By the Book: Novel Expands the World of ABC’s Hamptons Hit ‘Revenge’

The main problem with Jesse Lasky’s Schooled in Revenge—a tie-in novel to ABC’s Hamptons-set Revenge, returning for its third season later this month—is that its premise hinges on one of the television series’ most preposterous plot points.

As fans of the show know, protagonist Emily Thorne was taught the ways of revenge by sensei Satoshi Takeda, who also trained her love interest, Aiden Mathis. Throughout the first two seasons, the show suggested that Takeda ran a “revenge academy” to help sexy young scorned people exact retribution on those who wronged them. Schooled in Revenge tells the story of a different group of Takeda’s students, focusing specifically on Ava Winters, a naive Napa Valley wine heiress whose legacy was stolen out from under her. Ava quickly realizes that she and her fellow four classmates’ quests for revenge are intertwined and all roads lead to the same end: a corrupt senator who will stop at nothing to get what he wants, even if it means killing. Schooled in Revenge is an easy, quick read, but broad characterizations and increasingly serendipitous twists hold back this soapy saga from being more than just a nifty marketing tool for the show’s upcoming third season.

Subtlety is not Schooled in Revenge’s strong point. Early in the book, one character utters the line, “My rage is what fuels me!” without a trace of irony. The characters “train” with Takeda on his remote Japanese island for more than a third of the novel, and Takeda’s words of wisdom sound like they were lifted from a direct-to-video kung fu flick: “Revenge is not a swift blow to the skull or the simple pull of a trigger…rather, revenge is death by a thousand cuts…a restoration of justice, of balance.” And when Emily Thorne shows up to impart her own sage advice on the young revenge cadets, it’s as if she’s reading from a “Revenge Academy” brochure: “It’s been nearly 20 years, and thanks to Takeda, the people responsible for tearing down my father are finally beginning to get what they deserve,” she says. “And wait till you see the tennis courts and Division One sports teams!” might as well follow.

Things take a turn for the better when the students discover that their tales are intertwined and decide to head for Napa without Takeda’s knowledge or blessing. A few brief scenes in a beautiful, rustic bed and breakfast recall the early days of the television show, when part of the fun was watching these wealthy people indulge in their absurdly decadent Hamptons riches. When the group decides to infiltrate a swanky gala to put their convoluted plot into motion, the reader is subjected to a vengeful version of Ocean’s 11, which turns out to be quite fun, while the various “takedowns” of the bad guys are almost as fun as Emily’s wicked plans on the show. And a few sexy bedroom scenes and descriptions of half-naked, hard-bodied men are a good reminder that it’s all supposed to be frothy fun. A quick epilogue also makes way for a possible continuation of Ava’s story, which could be interesting.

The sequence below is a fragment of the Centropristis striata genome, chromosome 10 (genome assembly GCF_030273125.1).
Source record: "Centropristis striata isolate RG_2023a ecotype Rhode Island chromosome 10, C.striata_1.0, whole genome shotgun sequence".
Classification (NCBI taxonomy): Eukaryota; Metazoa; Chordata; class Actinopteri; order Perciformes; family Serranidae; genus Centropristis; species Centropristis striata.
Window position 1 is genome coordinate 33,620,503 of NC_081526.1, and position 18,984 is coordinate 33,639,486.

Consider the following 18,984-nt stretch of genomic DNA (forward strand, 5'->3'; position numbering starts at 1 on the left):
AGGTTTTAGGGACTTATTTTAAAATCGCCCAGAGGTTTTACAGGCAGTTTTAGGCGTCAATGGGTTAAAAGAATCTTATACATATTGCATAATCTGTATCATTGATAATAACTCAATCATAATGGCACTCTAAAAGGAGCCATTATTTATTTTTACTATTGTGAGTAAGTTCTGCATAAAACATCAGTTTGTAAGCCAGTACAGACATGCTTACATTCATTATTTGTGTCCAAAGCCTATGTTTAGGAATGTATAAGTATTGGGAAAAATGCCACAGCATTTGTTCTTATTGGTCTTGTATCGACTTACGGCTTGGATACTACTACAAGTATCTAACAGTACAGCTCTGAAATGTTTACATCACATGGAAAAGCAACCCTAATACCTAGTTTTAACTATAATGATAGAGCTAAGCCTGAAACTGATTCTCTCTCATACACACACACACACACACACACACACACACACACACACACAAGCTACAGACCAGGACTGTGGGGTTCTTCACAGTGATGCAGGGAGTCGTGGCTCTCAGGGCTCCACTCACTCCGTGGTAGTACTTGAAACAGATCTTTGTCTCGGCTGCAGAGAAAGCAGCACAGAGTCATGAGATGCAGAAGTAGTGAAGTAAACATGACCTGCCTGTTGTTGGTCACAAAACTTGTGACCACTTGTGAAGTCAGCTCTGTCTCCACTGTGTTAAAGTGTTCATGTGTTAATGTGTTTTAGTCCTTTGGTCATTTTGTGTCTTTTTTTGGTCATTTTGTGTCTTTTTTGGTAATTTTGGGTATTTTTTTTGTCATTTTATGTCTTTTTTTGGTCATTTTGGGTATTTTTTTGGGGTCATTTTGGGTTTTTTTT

Unfortunately, in the end, Schooled in Revenge misses the point. One of the ongoing themes of the show is the sad truth that no matter how much pain Emily causes the people who ruined her father, her actions will never allow her peace of mind to move on with her life. No amount of carnage will bring Emily’s father back (unless the show decides to turn the entire plot on its head), and as long as Emily holds onto her crusade, she’ll never be happy. Lasky ignores the poignant moral of the show for more of a cheap thrill; for the most part, Takeda’s students don’t realize that erasing the reminders of their past losses, errors in judgment and poor decisions won’t actually give them what they really need.

The most puzzling aspect of Schooled in Revenge, though, is why this is the story Lasky decided to tell in the first place. In the season two finale, Takeda’s true intentions were revealed: his fiancée was a flight attendant on the airplane bombing that Emily’s father was falsely accused of financing, and Emily was simply a pawn in his own plot to avenge his lost love. Given that revelation, the whole “revenge school” idea unravels. Why is Takeda helping these characters? There’s no implication in the novel that the “Napa scene” has anything to do with the airplane incident, and since Lasky is a writer on the show, it seems odd that such a point would be ignored. It should also be said that in the “About the Author” section, Lasky notes that he grew up on Long Island—so why does the show get the geography so wrong?

Revenge returns for its third season on Sunday, September 29. Check out DansPapers.com on September 30 and every week thereafter for Lee’s weekly recaps of the new episodes.

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